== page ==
The easy availability of blood has resulted in many studies
of its constituents. Probably the most extensively studied
component is hemoglobin, the predominant protein in the
red blood cell and the molecule responsible for transport-
ing oxygen, carbon dioxide, and protons between the lungs
and tissues. The study of hemoglobin has led to a detailed
knowledge of how oxygen and carbon dioxide transport is
accomplished and regulated and has provided insight into
the functioning of other allosteric proteins (Chapter 7).
Hemoglobin is the first allosteric protein for which molec-
ular details of allosteric effector binding and the mecha-
nism of allosteric action are known. Studies of the genes
coding for the globin polypeptide chains have provided
a better understanding of many anemias and of the regu-
lation of expression of other eukaryotic genes. Correc-
tion of the genetic defects in sickle cell anemia and tha-
lassemia by the introduction of new genetic information
into bone marrow cells (gene therapy) is being actively
Structure of Hemoglobins
Globin Chains
Mammalian hemoglobins are tetramers made up of two
a-Iike subunits (usually
and two non-a subunits (usu-
ally /0,
These subunits differ in primary struc-
ture but have similar secondary and tertiary structures.
However, the differences in tertiary structure among them
are critical to the functional properties of each subunit.
Each globin subunit has associated with it, by noncova-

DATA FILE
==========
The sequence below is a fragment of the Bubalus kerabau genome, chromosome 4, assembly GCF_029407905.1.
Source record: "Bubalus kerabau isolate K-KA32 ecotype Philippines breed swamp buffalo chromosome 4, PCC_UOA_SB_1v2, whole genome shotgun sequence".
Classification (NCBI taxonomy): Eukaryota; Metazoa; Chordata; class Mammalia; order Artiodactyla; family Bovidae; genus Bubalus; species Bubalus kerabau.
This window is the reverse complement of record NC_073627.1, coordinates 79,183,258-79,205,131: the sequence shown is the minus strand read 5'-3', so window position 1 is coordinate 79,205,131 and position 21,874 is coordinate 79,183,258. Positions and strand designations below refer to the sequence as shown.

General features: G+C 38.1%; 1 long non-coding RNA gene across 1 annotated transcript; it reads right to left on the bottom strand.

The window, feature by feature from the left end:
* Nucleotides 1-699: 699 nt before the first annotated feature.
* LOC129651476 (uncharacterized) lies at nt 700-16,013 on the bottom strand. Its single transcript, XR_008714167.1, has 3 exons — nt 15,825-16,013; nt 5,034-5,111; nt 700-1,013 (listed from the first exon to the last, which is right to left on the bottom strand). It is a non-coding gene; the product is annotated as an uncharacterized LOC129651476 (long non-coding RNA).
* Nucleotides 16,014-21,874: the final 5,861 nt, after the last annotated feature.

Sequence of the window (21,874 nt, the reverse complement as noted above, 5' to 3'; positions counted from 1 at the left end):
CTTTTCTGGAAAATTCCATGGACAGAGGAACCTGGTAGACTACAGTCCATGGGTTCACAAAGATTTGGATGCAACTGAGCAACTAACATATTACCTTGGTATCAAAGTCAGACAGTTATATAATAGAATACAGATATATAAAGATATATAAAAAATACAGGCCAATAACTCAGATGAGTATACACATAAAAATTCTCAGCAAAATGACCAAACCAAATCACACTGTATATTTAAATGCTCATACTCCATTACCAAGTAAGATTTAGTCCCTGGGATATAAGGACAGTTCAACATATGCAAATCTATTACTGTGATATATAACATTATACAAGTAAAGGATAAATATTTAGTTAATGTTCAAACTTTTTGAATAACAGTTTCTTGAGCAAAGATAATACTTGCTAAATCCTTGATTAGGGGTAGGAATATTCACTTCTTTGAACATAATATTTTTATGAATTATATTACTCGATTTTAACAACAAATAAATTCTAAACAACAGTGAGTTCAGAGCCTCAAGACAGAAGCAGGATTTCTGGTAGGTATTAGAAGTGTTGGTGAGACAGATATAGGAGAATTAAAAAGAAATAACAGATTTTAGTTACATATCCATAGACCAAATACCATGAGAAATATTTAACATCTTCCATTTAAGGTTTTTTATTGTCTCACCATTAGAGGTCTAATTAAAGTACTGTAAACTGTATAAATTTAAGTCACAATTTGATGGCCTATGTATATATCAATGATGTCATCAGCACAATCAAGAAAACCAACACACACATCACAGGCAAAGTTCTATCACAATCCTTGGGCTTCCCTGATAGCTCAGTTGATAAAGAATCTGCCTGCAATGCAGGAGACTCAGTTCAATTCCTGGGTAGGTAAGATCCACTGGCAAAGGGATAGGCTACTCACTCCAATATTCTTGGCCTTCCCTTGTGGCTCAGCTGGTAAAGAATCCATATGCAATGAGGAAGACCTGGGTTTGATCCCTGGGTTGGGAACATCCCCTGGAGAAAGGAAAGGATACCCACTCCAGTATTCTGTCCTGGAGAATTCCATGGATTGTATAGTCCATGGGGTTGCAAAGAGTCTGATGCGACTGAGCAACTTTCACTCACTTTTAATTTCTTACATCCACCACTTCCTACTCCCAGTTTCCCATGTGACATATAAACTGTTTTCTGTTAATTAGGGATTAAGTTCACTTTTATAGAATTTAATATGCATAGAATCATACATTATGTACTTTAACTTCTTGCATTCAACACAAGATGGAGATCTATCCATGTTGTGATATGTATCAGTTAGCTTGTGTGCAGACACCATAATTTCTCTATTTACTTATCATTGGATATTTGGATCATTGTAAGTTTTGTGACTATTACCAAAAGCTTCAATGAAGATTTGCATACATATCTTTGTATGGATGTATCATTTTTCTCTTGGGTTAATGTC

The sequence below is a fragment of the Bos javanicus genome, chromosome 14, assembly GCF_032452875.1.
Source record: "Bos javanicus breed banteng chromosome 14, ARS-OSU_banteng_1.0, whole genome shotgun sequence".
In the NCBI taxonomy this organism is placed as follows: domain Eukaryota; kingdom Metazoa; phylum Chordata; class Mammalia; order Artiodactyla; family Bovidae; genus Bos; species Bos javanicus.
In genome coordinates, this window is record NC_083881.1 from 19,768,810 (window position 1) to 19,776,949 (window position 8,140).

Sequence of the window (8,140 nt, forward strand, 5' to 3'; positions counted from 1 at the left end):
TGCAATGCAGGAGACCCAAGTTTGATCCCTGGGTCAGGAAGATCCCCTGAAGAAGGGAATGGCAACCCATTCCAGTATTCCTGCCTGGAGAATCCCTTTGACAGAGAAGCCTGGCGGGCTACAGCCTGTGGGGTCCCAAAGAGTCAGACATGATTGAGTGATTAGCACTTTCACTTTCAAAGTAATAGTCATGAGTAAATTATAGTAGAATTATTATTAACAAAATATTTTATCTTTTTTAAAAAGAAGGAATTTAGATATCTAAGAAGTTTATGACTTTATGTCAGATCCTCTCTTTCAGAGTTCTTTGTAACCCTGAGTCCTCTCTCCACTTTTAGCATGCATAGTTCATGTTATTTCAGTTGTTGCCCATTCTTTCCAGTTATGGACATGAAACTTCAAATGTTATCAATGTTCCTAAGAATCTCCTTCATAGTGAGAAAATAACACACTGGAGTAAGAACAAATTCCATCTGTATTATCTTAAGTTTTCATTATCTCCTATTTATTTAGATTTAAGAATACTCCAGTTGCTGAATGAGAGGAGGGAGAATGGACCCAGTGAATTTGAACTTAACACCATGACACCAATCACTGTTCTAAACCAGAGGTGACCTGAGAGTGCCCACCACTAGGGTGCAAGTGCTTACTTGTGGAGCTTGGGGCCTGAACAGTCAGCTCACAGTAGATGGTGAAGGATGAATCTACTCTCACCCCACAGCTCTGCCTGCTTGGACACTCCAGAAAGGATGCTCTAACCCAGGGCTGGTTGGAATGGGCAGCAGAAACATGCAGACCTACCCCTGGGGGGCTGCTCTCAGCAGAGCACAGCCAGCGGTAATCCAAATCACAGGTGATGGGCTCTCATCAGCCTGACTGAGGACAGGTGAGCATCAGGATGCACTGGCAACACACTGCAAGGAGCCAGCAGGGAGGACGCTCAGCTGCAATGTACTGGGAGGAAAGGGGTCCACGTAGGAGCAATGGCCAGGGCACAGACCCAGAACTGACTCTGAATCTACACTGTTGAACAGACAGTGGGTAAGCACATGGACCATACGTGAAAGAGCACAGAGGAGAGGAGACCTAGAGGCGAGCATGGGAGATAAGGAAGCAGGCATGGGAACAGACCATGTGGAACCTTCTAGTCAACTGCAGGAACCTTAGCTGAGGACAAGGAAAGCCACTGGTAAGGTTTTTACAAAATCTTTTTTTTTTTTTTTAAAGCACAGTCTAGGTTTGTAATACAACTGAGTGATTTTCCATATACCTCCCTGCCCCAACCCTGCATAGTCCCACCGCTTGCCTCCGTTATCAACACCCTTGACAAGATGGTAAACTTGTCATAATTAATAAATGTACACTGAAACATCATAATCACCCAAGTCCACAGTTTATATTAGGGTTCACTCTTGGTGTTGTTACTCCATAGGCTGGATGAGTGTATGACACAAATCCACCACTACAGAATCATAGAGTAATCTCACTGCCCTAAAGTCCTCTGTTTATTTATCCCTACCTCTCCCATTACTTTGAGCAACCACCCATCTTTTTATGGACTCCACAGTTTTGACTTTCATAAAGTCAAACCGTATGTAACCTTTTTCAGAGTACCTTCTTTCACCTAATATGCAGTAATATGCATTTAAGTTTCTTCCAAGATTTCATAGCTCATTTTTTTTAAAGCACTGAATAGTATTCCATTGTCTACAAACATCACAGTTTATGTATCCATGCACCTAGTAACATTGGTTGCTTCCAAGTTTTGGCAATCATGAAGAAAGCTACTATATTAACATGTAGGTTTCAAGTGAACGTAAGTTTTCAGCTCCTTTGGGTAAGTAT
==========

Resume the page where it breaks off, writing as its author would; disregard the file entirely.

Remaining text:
lent interaction, an Fe2+-porphyrin complex known as a
heme group.
Oxygen binding occurs at the heme iron. The
predominant hemoglobin in adult erythrocytes is a
known as hemoglobin Ai (HbA). The structural and func-
tional characteristics of hemoglobin have been worked out
almost entirely through studies of HbA and its naturally
occurring variants.
Each tetramer has a molecular weight of about 64,500,
and each a-Iike and /3-like chain has a molecular weight
of about 15,750 and 16,500, respectively. The subunits
are situated at the comers of a tetrahedron (Figure 28-1).
The structure changes slightly during the binding and re-
lease of oxygen. In a tetramer, dissimilar chains are more
strongly joined than similar chains. In dilute solution, oxy-
hemoglobin dissociates as follows:
There is no evidence for the formation of © © or ®@,
although in the absence of a-chains /3
(HbH) forms.
Association involves salt bridges, hydrogen bonds, van
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